All posts filed under: Sherman Park

Sherman Park is a neighborhood located on the northwest side of Milwaukee. It is bordered by Burleigh Street to the north, 27th Street to the east, North Avenue to the south and Fond du Lac Avenue and Sherman Boulevard to the west. The Sherman Park area was once home to many of Milwaukee’s first business owners. Their lavish houses can be seen up and down Sherman and Grant boulevards. Sherman Park was once the heart of Milwaukee’s Jewish population, and has retained a small, close-knit, and growing group of Orthodox Jews. Today, the majority of Sherman Park residents are of African-American and South Asian descent.

“I’m just stuck”

Chris Sims sits on a set of porch stairs near 38th and Auer in Sherman Park. Sims, who sports purple and black to match his flat-brimmed Baltimore Ravens hat, wears the words “Loyalty” and “Respect” on his forearms. “I don’t know what I really wanna do,” he says. “I guess I’m just gonna have to go explorin’ somewhere. I can’t stand still — gotta move around and get what you want.”

“I’m comin’ from a humble beginning”

Omar Gayle stands on the porch of a home near the corner of 42nd Street and Auer Avenue. Gayle’s flat-brimmed baseball cap and multi-colored tee pop with fashion, but can’t explain his journey, or where he started from. “I’m a Jamaican,” he says. “It’s a humble beginnin’. We learn to appreciate people and life. I learned to make use of what we got.”

“We did what we had to do”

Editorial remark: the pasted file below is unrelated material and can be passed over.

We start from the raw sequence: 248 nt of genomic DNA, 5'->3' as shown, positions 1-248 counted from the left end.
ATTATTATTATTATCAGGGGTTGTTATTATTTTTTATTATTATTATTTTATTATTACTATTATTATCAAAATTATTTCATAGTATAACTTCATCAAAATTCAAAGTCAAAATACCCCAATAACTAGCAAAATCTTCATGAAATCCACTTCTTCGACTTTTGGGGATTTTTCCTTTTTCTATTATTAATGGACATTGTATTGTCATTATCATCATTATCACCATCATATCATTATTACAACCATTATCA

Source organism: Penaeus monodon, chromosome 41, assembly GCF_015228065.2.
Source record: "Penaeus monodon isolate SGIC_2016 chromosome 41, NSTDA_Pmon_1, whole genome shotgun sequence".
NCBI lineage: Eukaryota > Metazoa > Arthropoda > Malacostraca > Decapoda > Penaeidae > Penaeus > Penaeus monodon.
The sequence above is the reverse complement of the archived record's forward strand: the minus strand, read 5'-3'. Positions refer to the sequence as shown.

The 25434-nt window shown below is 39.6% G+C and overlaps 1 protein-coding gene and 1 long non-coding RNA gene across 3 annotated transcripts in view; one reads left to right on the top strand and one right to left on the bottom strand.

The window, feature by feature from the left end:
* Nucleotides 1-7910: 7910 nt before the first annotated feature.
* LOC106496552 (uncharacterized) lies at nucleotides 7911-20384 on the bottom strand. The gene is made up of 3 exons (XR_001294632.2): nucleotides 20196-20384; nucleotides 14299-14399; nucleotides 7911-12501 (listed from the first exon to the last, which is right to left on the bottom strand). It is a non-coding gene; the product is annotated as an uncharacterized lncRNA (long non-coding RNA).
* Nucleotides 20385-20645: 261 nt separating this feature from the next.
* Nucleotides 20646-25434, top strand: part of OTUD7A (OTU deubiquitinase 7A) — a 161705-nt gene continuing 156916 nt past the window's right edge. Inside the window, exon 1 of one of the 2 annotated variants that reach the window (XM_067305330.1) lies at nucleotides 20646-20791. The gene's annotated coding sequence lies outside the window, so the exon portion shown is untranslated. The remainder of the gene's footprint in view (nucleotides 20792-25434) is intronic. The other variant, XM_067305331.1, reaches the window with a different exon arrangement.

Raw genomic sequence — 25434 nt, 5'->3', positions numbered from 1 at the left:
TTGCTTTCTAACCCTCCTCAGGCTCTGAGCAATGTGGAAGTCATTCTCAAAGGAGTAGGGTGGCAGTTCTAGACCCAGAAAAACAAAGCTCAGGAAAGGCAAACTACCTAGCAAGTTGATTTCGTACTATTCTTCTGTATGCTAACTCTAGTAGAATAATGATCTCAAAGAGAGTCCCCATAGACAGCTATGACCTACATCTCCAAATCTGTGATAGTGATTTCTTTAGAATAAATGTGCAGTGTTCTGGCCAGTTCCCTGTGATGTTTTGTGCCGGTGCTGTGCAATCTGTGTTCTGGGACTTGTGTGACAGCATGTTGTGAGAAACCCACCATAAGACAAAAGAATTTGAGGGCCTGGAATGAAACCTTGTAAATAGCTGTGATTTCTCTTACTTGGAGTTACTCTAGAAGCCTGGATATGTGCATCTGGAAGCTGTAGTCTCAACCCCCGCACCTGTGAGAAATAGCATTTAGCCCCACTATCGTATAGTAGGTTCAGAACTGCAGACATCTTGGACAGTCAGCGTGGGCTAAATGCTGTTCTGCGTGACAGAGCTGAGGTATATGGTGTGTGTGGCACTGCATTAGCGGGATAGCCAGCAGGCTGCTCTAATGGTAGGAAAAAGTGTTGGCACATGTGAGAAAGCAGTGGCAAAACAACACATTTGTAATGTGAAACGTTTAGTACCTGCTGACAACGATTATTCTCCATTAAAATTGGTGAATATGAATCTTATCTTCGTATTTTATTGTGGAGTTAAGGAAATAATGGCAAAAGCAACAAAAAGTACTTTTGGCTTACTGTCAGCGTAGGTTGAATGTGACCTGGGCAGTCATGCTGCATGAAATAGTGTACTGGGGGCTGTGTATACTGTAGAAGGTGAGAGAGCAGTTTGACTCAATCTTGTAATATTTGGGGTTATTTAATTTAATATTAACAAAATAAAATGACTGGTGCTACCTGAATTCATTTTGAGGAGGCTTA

Lonnie Hughes stand just off the curb in front of his home in Sherman Park. He talks with a friend as he leans on the handle of a broom, his right hand covered by a tattered work glove. “When I moved to this neighborhood, it was a fantastic—well, it’s still a great neighborhood,” he says. “People agree, neighbors get along great.”

“I’ve had a rough life”

Lorne Payne sits on a porch in Sherman Park, surrounded by his children. Payne attempts a smile but it’s more a look of fear that comes through — the pain in his eyes is the only thing that’s clear. “My kids keep me alive,” he says. “I love on my kids, make sure they’re happy. I [can] be sad as hell [as] long as my kids happy.”

“All my mother showed us was love”

Peaches Ellis leans against a railing of her porch in Sherman Park. The 49-year-old wears a wide smile; her bellowing laugh can be heard early and often, in between sentences, up and down a sunny 41st Street. “It was beautiful, it really was,” says Ellis of growing up in Milwaukee. “That was a long time ago. But it was beautiful because it was more peaceful, everybody got along, everybody helped one another.”